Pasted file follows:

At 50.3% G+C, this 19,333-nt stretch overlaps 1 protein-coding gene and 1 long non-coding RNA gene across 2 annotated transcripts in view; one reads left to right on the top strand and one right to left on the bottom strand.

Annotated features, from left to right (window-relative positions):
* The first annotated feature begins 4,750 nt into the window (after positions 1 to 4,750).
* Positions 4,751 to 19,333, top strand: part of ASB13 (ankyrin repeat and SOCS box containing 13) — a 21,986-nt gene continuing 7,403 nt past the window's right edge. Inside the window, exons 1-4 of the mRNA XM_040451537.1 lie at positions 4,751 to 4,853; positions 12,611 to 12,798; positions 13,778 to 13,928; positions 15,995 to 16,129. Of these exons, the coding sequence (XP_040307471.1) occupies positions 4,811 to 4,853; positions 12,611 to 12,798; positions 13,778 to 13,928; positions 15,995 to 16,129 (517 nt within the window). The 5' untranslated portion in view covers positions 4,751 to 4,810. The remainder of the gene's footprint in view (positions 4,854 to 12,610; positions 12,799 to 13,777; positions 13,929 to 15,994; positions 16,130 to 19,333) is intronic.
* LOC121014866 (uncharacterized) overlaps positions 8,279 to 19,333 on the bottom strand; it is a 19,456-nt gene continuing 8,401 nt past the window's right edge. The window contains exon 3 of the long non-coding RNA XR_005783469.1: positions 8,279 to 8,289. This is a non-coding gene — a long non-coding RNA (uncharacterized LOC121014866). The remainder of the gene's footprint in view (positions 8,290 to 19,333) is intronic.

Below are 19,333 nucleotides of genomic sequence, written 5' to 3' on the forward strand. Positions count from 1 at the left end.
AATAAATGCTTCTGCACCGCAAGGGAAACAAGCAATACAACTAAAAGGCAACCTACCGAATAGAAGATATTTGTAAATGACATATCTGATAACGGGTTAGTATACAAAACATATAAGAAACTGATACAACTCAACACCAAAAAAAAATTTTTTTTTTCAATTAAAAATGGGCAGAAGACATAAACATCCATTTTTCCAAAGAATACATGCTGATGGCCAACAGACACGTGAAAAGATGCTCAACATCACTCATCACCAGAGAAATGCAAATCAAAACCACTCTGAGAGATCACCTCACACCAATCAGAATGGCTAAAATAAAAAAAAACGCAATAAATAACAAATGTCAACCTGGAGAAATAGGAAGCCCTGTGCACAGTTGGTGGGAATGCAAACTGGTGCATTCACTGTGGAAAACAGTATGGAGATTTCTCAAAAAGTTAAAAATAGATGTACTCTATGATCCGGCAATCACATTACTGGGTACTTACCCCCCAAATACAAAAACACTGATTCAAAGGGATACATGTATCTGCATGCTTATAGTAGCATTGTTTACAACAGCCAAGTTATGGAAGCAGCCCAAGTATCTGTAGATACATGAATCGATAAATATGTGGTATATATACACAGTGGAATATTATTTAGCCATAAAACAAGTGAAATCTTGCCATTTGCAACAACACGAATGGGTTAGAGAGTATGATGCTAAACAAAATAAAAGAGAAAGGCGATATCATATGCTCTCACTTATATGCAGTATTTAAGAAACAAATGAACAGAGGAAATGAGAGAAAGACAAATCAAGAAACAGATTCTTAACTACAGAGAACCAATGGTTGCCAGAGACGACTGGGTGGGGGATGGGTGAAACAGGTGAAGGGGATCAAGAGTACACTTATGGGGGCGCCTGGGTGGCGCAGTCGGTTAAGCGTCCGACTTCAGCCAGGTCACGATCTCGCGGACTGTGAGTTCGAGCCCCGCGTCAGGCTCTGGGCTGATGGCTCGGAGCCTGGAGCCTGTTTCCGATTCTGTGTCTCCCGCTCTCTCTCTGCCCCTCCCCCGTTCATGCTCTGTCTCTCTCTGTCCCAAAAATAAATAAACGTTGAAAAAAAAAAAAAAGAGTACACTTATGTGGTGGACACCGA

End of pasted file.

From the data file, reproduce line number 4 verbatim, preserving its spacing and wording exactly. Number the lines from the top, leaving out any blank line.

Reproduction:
* Positions 4,751 to 19,333, top strand: part of ASB13 (ankyrin repeat and SOCS box containing 13) — a 21,986-nt gene continuing 7,403 nt past the window's right edge. Inside the window, exons 1-4 of the mRNA XM_040451537.1 lie at positions 4,751 to 4,853; positions 12,611 to 12,798; positions 13,778 to 13,928; positions 15,995 to 16,129. Of these exons, the coding sequence (XP_040307471.1) occupies positions 4,811 to 4,853; positions 12,611 to 12,798; positions 13,778 to 13,928; positions 15,995 to 16,129 (517 nt within the window). The 5' untranslated portion in view covers positions 4,751 to 4,810. The remainder of the gene's footprint in view (positions 4,854 to 12,610; positions 12,799 to 13,777; positions 13,929 to 15,994; positions 16,130 to 19,333) is intronic.